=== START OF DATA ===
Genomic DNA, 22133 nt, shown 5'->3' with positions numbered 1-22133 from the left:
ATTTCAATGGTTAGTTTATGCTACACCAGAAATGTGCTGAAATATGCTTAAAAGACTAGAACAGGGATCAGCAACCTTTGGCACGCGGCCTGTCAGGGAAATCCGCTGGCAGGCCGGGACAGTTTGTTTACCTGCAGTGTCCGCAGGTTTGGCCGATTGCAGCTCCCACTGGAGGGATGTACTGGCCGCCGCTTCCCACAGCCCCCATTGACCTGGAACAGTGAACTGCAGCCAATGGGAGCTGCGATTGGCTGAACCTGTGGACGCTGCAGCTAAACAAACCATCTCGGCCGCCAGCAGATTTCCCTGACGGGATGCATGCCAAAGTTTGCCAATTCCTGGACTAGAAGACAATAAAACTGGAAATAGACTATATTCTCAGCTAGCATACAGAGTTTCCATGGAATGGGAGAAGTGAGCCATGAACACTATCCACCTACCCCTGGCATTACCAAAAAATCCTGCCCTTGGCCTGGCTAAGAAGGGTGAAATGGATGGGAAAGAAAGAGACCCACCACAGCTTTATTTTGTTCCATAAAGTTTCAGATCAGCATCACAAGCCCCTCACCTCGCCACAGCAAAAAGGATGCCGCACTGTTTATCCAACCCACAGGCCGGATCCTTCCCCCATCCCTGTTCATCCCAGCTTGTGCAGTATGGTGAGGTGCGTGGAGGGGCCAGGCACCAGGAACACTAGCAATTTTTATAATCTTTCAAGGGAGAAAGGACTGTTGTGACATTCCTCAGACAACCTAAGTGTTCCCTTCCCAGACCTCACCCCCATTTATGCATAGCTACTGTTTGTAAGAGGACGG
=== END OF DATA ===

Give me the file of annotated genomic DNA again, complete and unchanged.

Genomic DNA, 22133 nt, shown 5'->3' with positions numbered 1-22133 from the left:
ATTTCAATGGTTAGTTTATGCTACACCAGAAATGTGCTGAAATATGCTTAAAAGACTAGAACAGGGATCAGCAACCTTTGGCACGCGGCCTGTCAGGGAAATCCGCTGGCAGGCCGGGACAGTTTGTTTACCTGCAGTGTCCGCAGGTTTGGCCGATTGCAGCTCCCACTGGAGGGATGTACTGGCCGCCGCTTCCCACAGCCCCCATTGACCTGGAACAGTGAACTGCAGCCAATGGGAGCTGCGATTGGCTGAACCTGTGGACGCTGCAGCTAAACAAACCATCTCGGCCGCCAGCAGATTTCCCTGACGGGATGCATGCCAAAGTTTGCCAATTCCTGGACTAGAAGACAATAAAACTGGAAATAGACTATATTCTCAGCTAGCATACAGAGTTTCCATGGAATGGGAGAAGTGAGCCATGAACACTATCCACCTACCCCTGGCATTACCAAAAAATCCTGCCCTTGGCCTGGCTAAGAAGGGTGAAATGGATGGGAAAGAAAGAGACCCACCACAGCTTTATTTTGTTCCATAAAGTTTCAGATCAGCATCACAAGCCCCTCACCTCGCCACAGCAAAAAGGATGCCGCACTGTTTATCCAACCCACAGGCCGGATCCTTCCCCCATCCCTGTTCATCCCAGCTTGTGCAGTATGGTGAGGTGCGTGGAGGGGCCAGGCACCAGGAACACTAGCAATTTTTATAATCTTTCAAGGGAGAAAGGACTGTTGTGACATTCCTCAGACAACCTAAGTGTTCCCTTCCCAGACCTCACCCCCATTTATGCATAGCTACTGTTTGTAAGAGGACGG